Monday, November 29, 2010

A sneak peek into Douglas classes: Introductory Marketing

I consider myself to be a hyper-conscious consumer. I pride myself on always reading labels and being savvy to the insidious tricks of companies to get me to buy their products and gather information about my demographic (I never give out my postal code when I shop at Winners, ha ha!). So when I signed up to sit in on David Moulton’s Marketing 1120 – Introductory Marketing class, I was determined not to enjoy it.

But, darn it, it turned out to be really fun and interesting.

First of all, Moulton doesn’t mess around. When he arrived he plunked a “late jar” down on the front table. When a student came in five minutes after class has started, he marched to the front and dutifully plugged a Toonie into the slot. (Fines collected will go to the Christmas Hamper Fund and the Douglas College Foundation.)

But onto the class itself: this first-year course introduces major marketing concepts, addresses the role of marketing in business and explores the tools and techniques used in developing a marketing strategy. Particular emphasis is placed on the importance of the elements of the marketing mix – product, price, place and promotion – as well as current marketing issues and analytical methods.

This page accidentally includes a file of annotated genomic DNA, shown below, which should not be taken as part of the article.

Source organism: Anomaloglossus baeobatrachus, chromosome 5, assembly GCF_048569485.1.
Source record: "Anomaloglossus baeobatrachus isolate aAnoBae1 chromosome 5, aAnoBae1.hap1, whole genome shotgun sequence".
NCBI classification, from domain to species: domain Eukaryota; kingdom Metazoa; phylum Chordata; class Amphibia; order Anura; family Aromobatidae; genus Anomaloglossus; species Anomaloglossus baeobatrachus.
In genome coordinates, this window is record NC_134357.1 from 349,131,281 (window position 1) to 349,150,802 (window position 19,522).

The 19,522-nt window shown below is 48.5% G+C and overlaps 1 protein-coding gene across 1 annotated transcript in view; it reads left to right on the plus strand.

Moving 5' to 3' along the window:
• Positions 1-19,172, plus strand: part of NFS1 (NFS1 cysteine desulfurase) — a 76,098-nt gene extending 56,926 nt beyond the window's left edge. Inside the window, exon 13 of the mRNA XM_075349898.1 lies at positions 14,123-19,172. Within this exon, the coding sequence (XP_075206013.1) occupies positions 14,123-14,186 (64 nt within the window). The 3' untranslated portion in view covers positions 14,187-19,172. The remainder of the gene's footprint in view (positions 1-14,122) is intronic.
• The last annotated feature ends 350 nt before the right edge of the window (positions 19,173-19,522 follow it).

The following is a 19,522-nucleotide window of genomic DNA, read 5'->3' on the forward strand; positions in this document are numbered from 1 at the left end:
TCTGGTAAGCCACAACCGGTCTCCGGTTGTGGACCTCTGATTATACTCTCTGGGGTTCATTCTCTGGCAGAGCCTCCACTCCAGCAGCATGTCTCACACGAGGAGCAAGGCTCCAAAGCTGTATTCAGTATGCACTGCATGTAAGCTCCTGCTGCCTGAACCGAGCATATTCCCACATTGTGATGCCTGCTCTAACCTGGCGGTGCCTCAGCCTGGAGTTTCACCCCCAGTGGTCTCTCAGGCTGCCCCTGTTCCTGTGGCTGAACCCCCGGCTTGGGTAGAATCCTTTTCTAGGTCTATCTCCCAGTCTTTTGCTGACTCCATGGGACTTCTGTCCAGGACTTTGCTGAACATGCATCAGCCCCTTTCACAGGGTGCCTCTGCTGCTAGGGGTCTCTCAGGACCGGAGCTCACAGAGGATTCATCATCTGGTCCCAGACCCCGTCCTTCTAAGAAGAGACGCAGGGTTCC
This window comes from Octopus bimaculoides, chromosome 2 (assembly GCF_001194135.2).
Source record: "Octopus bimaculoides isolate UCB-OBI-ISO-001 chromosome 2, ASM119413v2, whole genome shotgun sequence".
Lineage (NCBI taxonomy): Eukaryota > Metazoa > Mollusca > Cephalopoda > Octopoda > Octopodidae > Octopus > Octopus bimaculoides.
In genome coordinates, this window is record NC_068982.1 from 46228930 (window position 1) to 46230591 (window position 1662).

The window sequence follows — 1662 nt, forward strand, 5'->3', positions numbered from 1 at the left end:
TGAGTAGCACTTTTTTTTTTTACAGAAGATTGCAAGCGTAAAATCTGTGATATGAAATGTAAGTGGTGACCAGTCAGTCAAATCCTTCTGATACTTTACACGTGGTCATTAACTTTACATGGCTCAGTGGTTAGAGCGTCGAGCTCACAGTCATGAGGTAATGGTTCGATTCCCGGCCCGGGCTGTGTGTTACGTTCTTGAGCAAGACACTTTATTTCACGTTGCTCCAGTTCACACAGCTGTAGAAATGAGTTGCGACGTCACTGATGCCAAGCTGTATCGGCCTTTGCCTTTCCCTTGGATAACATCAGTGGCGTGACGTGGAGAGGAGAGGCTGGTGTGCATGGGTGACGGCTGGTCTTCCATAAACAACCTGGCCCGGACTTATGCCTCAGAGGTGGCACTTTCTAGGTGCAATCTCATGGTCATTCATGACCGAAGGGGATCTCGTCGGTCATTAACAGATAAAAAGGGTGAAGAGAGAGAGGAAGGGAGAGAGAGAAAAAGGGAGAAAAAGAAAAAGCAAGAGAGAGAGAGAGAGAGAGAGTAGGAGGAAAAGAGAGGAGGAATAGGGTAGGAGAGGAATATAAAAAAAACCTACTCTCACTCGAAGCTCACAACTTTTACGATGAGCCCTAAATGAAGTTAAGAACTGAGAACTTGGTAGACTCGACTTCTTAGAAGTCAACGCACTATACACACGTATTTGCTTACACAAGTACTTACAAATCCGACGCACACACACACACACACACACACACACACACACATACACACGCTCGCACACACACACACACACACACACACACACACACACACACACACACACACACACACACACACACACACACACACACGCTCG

But, much to my pleasant surprise, ethics in marketing also came up, as in social responsibility of businesses, and standards of fairness and moral rights and wrongs as applied to marketing practices. (Moulton expressed his disdain for that old trick of chips taking up only half the bag they’re sold in, making the product look more substantial than it is.)

Even if you don’t intend to pursue a career in Marketing, much of what you will learn in this class is topical and relevant to your daily life as a consumer. You will learn fun facts:  Did you know that Best Buy and Future Shop were owned by the same company? Or that there’s a conspiracy theory that Coke changed its formula to purposely rile consumers so they’d demand the original back (Coke Classic, anyone?), prompting higher sales?

The class may even force you to ask yourself some enticing questions (Why is it I prefer Heinz Ketchup to all other kinds? Why do I always buy the toilet paper with the puppy on the package?).

As for me, just one class taught me that marketing is not all about tricking consumers into buying stuff. It can also be about values, and listening to your customers and responding to their wants and needs.  Just ask the good folks at the Coca-Cola Company.


Tamara Letkeman has not been in a classroom for a number of years. She is braving the waves to give readers a glimpse into some of the awesome classes that Douglas offers.